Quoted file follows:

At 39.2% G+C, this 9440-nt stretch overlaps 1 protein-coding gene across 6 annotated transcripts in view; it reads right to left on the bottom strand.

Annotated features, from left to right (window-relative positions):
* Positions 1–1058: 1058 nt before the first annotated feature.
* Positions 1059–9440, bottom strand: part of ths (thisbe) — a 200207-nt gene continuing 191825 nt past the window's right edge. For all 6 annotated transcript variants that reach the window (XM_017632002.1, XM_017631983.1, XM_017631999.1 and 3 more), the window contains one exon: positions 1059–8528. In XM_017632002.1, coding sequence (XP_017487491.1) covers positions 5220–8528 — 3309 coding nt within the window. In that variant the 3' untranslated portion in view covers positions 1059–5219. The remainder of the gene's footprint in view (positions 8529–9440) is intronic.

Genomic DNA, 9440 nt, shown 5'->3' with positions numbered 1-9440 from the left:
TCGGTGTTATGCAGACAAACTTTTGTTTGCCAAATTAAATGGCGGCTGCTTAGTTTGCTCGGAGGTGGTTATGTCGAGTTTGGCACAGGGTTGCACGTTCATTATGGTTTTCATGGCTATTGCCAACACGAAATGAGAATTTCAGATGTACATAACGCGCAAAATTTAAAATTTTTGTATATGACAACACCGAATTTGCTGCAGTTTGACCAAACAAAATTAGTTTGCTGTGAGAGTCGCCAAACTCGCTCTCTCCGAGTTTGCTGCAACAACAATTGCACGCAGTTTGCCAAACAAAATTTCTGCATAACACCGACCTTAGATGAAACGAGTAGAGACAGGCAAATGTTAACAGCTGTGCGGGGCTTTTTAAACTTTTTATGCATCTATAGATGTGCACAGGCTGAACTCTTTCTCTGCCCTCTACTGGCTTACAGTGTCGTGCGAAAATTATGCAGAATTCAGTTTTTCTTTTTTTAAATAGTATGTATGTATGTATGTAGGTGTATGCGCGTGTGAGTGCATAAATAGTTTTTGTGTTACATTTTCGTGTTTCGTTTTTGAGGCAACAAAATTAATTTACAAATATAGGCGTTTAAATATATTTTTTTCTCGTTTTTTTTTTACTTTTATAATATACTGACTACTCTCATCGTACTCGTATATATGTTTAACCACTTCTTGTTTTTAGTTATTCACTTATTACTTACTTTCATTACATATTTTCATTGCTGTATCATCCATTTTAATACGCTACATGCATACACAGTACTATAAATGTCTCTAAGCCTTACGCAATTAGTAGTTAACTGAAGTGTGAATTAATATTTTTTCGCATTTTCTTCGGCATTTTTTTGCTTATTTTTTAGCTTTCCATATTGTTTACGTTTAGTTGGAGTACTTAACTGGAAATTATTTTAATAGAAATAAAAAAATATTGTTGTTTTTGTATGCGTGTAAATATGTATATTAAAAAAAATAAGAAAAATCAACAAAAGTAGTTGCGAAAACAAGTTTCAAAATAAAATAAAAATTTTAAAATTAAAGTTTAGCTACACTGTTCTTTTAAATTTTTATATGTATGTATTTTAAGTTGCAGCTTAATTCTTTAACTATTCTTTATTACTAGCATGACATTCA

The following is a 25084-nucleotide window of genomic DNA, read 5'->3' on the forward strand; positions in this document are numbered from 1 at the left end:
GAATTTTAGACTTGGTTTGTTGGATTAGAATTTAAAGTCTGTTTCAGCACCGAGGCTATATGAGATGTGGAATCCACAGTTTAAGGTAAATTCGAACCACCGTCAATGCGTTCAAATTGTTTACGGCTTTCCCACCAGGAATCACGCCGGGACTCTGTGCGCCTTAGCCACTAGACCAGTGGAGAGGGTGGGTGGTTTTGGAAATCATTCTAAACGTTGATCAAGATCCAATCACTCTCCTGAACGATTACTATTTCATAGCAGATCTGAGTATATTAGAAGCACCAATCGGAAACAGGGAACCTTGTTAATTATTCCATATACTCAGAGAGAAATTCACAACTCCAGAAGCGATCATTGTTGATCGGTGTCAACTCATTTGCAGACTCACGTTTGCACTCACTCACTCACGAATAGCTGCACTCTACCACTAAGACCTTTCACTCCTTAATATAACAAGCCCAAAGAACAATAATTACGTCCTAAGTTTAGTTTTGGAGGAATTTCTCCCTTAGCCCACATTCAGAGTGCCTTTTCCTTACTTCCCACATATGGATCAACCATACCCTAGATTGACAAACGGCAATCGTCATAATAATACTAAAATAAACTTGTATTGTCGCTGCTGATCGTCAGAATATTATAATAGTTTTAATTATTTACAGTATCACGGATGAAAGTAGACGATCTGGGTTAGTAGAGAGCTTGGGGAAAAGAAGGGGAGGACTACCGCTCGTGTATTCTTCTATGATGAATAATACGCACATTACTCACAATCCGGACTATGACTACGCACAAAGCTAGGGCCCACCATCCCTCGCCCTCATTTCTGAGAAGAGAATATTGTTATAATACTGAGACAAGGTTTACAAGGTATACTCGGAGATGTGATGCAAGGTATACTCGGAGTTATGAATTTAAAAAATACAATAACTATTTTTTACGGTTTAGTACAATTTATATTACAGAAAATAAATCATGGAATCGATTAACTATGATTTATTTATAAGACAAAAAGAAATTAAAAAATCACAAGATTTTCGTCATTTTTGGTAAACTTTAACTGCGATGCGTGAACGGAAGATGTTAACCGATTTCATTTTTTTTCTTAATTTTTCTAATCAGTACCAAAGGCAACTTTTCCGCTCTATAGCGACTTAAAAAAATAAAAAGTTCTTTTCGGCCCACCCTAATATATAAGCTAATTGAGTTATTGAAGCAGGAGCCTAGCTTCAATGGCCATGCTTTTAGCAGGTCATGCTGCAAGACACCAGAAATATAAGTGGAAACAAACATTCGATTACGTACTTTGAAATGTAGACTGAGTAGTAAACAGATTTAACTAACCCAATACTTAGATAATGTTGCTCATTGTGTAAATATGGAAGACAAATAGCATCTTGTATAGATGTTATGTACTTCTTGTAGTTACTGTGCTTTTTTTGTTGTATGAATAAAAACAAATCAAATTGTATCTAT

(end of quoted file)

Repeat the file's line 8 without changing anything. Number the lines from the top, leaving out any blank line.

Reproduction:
GAATTTTAGACTTGGTTTGTTGGATTAGAATTTAAAGTCTGTTTCAGCACCGAGGCTATATGAGATGTGGAATCCACAGTTTAAGGTAAATTCGAACCACCGTCAATGCGTTCAAATTGTTTACGGCTTTCCCACCAGGAATCACGCCGGGACTCTGTGCGCCTTAGCCACTAGACCAGTGGAGAGGGTGGGTGGTTTTGGAAATCATTCTAAACGTTGATCAAGATCCAATCACTCTCCTGAACGATTACTATTTCATAGCAGATCTGAGTATATTAGAAGCACCAATCGGAAACAGGGAACCTTGTTAATTATTCCATATACTCAGAGAGAAATTCACAACTCCAGAAGCGATCATTGTTGATCGGTGTCAACTCATTTGCAGACTCACGTTTGCACTCACTCACTCACGAATAGCTGCACTCTACCACTAAGACCTTTCACTCCTTAATATAACAAGCCCAAAGAACAATAATTACGTCCTAAGTTTAGTTTTGGAGGAATTTCTCCCTTAGCCCACATTCAGAGTGCCTTTTCCTTACTTCCCACATATGGATCAACCATACCCTAGATTGACAAACGGCAATCGTCATAATAATACTAAAATAAACTTGTATTGTCGCTGCTGATCGTCAGAATATTATAATAGTTTTAATTATTTACAGTATCACGGATGAAAGTAGACGATCTGGGTTAGTAGAGAGCTTGGGGAAAAGAAGGGGAGGACTACCGCTCGTGTATTCTTCTATGATGAATAATACGCACATTACTCACAATCCGGACTATGACTACGCACAAAGCTAGGGCCCACCATCCCTCGCCCTCATTTCTGAGAAGAGAATATTGTTATAATACTGAGACAAGGTTTACAAGGTATACTCGGAGATGTGATGCAAGGTATACTCGGAGTTATGAATTTAAAAAATACAATAACTATTTTTTACGGTTTAGTACAATTTATATTACAGAAAATAAATCATGGAATCGATTAACTATGATTTATTTATAAGACAAAAAGAAATTAAAAAATCACAAGATTTTCGTCATTTTTGGTAAACTTTAACTGCGATGCGTGAACGGAAGATGTTAACCGATTTCATTTTTTTTCTTAATTTTTCTAATCAGTACCAAAGGCAACTTTTCCGCTCTATAGCGACTTAAAAAAATAAAAAGTTCTTTTCGGCCCACCCTAATATATAAGCTAATTGAGTTATTGAAGCAGGAGCCTAGCTTCAATGGCCATGCTTTTAGCAGGTCATGCTGCAAGACACCAGAAATATAAGTGGAAACAAACATTCGATTACGTACTTTGAAATGTAGACTGAGTAGTAAACAGATTTAACTAACCCAATACTTAGATAATGTTGCTCATTGTGTAAATATGGAAGACAAATAGCATCTTGTATAGATGTTATGTACTTCTTGTAGTTACTGTGCTTTTTTTGTTGTATGAATAAAAACAAATCAAATTGTATCTAT